Talk to each other
The more communication there is between you, the less likely it is that you will end up in a bitter court battle. Communication is not a one way street, it also involves truly listening to the other person. Talking face to face means that there is less opportunity for a misunderstanding to arise than if you communicate by text or email. To put it bluntly, the more you manage to agree between yourselves, the less money you will spend on lawyers.
Plan how to tell the children
The better prepared you are, the more supported the children will feel. If you can, tell the children together. Prepare what you are going to say and present a united front. Do not give mixed messages and do not denigrate each other to the children. Don’t blurt it out – arrange a suitable time and place to tell them.
You may choose to complete a Parenting Plan together which sets out what you have agreed about the arrangements for the children. Many specimen Parenting Plans are available online.
Get your documents in order
Whichever way you decide to sort out the property and financial issues, you will both need to have a good understanding of what there is first. Indeed, if you decide to go to mediation or to negotiate via solicitors, you will be encouraged to go through the “disclosure” process as a first step. It may be that you will not have all of the required information and documents to hand. For example, it is unlikely that you will have a document confirming the cash equivalent transfer value of your pension, available. These things can take some time to come through so apply for them at an early stage. If you are able to present your solicitor/mediator with a full set of documents at the outset, this will also save you money as the solicitor will not have to keep reviewing the documents and chasing you for missing items.
Get a good solicitor on board
Family lawyers are happy to see clients for a preliminary consultation so that you can find out where you stand. Good quality, comprehensive advice will help you to make your decision with clarity and confidence. A good solicitor will not pressure you into making a decision before you are ready to do so.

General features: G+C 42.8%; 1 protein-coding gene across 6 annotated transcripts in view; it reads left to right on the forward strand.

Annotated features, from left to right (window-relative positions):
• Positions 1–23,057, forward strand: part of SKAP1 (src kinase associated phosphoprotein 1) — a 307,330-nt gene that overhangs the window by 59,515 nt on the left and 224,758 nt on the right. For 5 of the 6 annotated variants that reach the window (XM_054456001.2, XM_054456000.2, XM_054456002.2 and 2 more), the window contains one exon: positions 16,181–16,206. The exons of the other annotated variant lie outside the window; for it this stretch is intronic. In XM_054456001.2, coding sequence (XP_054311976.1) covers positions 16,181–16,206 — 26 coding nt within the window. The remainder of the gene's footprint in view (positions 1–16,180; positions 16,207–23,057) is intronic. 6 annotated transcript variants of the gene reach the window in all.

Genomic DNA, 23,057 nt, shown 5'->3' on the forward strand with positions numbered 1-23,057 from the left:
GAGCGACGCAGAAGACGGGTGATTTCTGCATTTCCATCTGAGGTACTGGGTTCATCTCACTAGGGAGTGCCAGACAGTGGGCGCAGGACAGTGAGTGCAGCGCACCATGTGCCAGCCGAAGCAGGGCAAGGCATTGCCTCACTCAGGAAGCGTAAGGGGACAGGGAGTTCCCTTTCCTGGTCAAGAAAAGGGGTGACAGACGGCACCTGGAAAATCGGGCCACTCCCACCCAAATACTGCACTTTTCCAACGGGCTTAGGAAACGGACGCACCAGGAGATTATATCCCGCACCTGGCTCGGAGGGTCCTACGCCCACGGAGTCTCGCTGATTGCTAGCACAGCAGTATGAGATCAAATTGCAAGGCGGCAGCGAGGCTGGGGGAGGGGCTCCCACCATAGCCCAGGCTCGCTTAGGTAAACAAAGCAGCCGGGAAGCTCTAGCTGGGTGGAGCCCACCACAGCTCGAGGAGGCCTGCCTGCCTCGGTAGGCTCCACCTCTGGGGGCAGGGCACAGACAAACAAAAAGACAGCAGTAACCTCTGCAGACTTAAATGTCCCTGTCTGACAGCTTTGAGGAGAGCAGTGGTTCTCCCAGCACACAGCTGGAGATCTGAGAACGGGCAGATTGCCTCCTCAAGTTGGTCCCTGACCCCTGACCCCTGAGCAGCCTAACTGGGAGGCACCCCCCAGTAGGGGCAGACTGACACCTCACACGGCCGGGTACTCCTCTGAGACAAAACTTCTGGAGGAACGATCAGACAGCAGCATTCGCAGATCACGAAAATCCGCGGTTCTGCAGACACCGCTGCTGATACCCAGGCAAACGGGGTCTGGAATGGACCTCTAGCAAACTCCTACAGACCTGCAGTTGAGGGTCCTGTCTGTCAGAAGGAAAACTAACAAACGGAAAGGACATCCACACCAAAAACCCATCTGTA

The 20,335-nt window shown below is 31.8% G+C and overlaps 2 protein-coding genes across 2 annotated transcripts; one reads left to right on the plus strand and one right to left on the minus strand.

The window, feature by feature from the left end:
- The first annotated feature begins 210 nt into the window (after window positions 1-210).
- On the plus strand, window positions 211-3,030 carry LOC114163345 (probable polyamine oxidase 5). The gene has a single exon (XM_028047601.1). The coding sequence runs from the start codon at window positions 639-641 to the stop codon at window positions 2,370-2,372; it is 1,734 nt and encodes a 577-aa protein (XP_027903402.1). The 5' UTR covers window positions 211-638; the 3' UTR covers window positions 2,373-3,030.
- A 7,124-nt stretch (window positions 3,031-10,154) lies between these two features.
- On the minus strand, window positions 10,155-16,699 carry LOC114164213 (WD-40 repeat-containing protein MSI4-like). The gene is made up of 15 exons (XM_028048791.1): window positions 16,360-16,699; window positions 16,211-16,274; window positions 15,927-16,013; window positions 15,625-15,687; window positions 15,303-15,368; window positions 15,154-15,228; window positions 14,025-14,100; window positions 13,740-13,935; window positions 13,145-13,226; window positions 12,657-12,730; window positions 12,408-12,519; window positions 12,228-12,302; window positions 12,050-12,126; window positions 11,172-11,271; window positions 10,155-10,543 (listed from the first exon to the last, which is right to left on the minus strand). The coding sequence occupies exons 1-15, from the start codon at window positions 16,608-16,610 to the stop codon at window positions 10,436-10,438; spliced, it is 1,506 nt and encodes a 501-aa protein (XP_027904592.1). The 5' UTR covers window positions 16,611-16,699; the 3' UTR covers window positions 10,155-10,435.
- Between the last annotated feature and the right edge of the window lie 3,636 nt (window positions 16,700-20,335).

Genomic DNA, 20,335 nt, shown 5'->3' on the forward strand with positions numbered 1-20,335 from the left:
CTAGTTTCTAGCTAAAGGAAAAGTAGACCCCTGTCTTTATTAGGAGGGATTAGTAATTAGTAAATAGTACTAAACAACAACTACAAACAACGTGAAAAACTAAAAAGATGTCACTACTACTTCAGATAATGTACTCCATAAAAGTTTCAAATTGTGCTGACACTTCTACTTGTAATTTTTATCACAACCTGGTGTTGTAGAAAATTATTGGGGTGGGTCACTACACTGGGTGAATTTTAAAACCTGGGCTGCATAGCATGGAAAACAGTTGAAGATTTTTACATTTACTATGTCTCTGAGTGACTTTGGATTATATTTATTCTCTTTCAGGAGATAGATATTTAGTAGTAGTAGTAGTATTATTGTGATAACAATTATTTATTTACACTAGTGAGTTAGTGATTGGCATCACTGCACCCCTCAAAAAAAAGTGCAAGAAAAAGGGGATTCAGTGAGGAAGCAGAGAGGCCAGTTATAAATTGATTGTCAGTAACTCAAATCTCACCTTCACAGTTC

Check out the Resolution website
Resolution is the largest organisation of family law solicitors in England and Wales. Members of Resolution are committed to a constructive and non-confrontational approach to family law cases, which puts the interests of the children at the heart of all decisions and aims to maintain the dignity of the parties. You can use the website to search for a solicitor or mediator close to where you live. Parts of the website are open to members of the public and contain a lot of invaluable information about all aspects of family law.
For all family law enquiries please contact our Head of Family Law, Joanna Toloczko on 020 3861 5155 or at email@example.com.
Soho 3-4 Portland Mews, Soho, W1F 8JF T 020 7703 5034 F 020 7708 3711 DX 154066 Knightsbridge 3
Camberwell 2 Camberwell Church Street, London, SE5 8QY T 020 7703 5034 F 020 7708 3711 DX 35300 Camberwell Green
Chigwell 116 High Road, Chigwell, Essex, IG7 5AR T 020 7703 5034 F 020 7708 3711 DX 154763 Chigwell
Dorking 159 High Street, Dorking, RH4 1AD T 01306 884432 F 01306 742370 DX: 57302 Dorking
Loughton 1st Floor, 165 High Road, Loughton, Essex, IG10 4LF T 020 7703 5034
Meaby&Co is authorised and regulated by the Solicitor’s Regulation Authority (SRA Number 447880) and registered in England and Wales with registered number OC322672 at 2 Camberwell Church St, London, SE5 8QY.